framework into which the program fits, or a rationale for the program's
operation; basic information regarding the geographic area served and
the program location, accessibility, funding sources, etc; a clear
description of the people served; the number, types, and training of
staff who implement the program; details of the actual operation of the
program; documentation of program successes; and discusses any and all
aspects of the program that will allow the readers to determine the
feasibility and desirability of implementing the program or procedure
in their settings.
Papers for the Forum section of ETC will generally be
discussions of legal, ethical, and other issues important to persons
working with children and youth who are at risk for or
experiencing emotional or behavioral problems; discussions and/or
descriptions of methods and
techniques that provide information directly applicable to the
assessment, treatment, and evaluation of services for children;
descriptions of guidelines or criteria useful in planning and
implementing assessment, treatment, and evaluation programs for
children; behavior analyses of situations relevant to the education and
treatment of children; theoretical papers that focus on the potential
applications of the position taken; or survey research that addresses
important social and criterion-related validity issues regarding
evidence-based practices that improve the services for children and
youth. It is difficult to describe a set of specific review criteria
that are appropriate for the wide variety of manuscripts that can be
considered for the Forum section of ETC. In general, Forum
manuscripts will be reviewed to determine if the manuscript provides
information that can be directly applied to the education and treatment
of children; addresses an issue or problem that affects a large
population of children, professionals, or parents; clearly and cogently
make its points; considers all of the critical information relevant to
the topic; and adds to our knowledge regarding the education and
treatment of children.
General Issues in the Reviewing Process
The publication of studies in ETC is intended to
provide those involved in the education and treatment of tchildren and
youth who are at risk for or experiencing emotional or behavioral
useful empirical information. The editorial review process is designed
to identify such information in the manuscripts that are submitted for
review. The accuracy and clarity of the information is shaped by
the review process with the result that the investigator's efforts are
recognized by the publication of an article that is of interest to many
of our readers. The editorial review process articulates what is
useful, accurate, and clearly communicated in each manuscript. It also
identifies what is not useful, accurate and/or clearly communicated.
Finally, the review process determines whether or not a given
manuscript is ready to be published, can be revised so that it will be
publishable, or cannot be revised so that it is be publishable.
The usefulness of information contained in a manuscript is
a judgement made by reviewers who have dealt with similar problems in
similar settings. They are asked to determine whether or not the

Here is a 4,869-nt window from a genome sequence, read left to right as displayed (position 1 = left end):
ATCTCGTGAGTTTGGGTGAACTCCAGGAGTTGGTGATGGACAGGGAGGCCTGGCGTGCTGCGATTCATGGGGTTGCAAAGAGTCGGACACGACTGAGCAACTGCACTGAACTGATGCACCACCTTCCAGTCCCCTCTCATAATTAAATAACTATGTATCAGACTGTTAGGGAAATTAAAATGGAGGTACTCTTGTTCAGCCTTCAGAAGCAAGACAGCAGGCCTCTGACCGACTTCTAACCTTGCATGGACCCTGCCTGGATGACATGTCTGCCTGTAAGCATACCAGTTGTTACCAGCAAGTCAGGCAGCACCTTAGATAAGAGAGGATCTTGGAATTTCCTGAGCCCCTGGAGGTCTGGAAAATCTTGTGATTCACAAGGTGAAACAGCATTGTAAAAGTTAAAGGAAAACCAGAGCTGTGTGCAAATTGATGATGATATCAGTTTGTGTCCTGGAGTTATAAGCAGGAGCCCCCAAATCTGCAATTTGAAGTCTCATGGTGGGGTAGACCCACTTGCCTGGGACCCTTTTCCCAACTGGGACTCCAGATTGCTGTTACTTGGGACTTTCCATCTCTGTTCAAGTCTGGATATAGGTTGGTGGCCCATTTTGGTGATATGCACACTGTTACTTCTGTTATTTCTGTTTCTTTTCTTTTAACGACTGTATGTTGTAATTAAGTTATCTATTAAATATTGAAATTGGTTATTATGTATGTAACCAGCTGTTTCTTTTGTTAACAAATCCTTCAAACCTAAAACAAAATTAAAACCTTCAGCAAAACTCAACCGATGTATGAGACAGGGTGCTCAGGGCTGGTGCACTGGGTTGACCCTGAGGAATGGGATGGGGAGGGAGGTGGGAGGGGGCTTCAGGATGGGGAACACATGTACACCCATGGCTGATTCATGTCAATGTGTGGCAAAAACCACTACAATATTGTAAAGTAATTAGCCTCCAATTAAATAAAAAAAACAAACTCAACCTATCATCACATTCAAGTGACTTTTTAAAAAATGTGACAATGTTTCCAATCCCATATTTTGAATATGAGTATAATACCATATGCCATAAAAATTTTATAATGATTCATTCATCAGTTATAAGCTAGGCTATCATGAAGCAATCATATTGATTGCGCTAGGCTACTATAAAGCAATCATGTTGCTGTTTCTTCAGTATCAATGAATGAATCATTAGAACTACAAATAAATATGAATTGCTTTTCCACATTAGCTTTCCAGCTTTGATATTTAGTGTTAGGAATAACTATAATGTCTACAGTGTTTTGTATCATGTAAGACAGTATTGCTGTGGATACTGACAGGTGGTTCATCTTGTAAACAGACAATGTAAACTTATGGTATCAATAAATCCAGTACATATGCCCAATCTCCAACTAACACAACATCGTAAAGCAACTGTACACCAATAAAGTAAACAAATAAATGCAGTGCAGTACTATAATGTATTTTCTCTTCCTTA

procedures used would be feasible for others to use and whether or not
the results produced justify the effort required. Researchers who are
familiar with available methodology judge the accuracy of the
information presented. They are asked to determine whether or not
measurement procedures were used that will give readers confidence that
the data reflect the behaviors that occurred. In addition, they
indicate whether or not the conditions under which the data were
collected in combination with the results obtained are sufficient to
assure readers that the procedures employed were responsible for the
changes in behaviors that were observed. Reviewers are also asked to
comment on the clarity of the presentation and to provide suggestions
to the authors that will improve the readability of the manuscript.
Only infrequently does a manuscript fully satisfy all the
criteria when it is submitted. More frequently manuscripts are improved
by the interactions among reviewers, an associate editor, an editor,
and the authors as they pass through the editorial review process.
Often the improvement of a manuscript results in it meeting the
publication criteria and it is ultimately published. Sometimes
manuscripts cannot be or are not improved so that they meet the
criteria and they are not published.
Format for Figures
All graphics for ETC need to be submitted as
publication-ready vector PDF files with supporting Excel files. When in
doubt about the best method to convert a file to PDF, please consult
with an IT person to determine the proper procedure.
Type: All minor labels (for example axis increments of
graphs) should be set in 8pt Verdana typeface (or if necessary Arial).
Major labels should be set in 10pt. Both type sizes apply to the
graphic's display at final size.
Sizes: If the graphic is small enough to fit across a normal ETC
page in portrait orientation and be readable, the width of the graphic
should be 4.25 inches. If the graphic is so large that it must be
turned on its side to fit across the long dimension of the page, the
width should be 7.25 inches.
If the graphic absolutely must be provided in a raster
image format such as JPEG, PNG, or TIFF, the resolution of the file at
file printed size must be at least 300 ppi (pixels per inch, often
mistakenly represented as dpi (dots per inch)).
Color: ETC is printed in black ink only, so graphics need to be legible in shades of grey.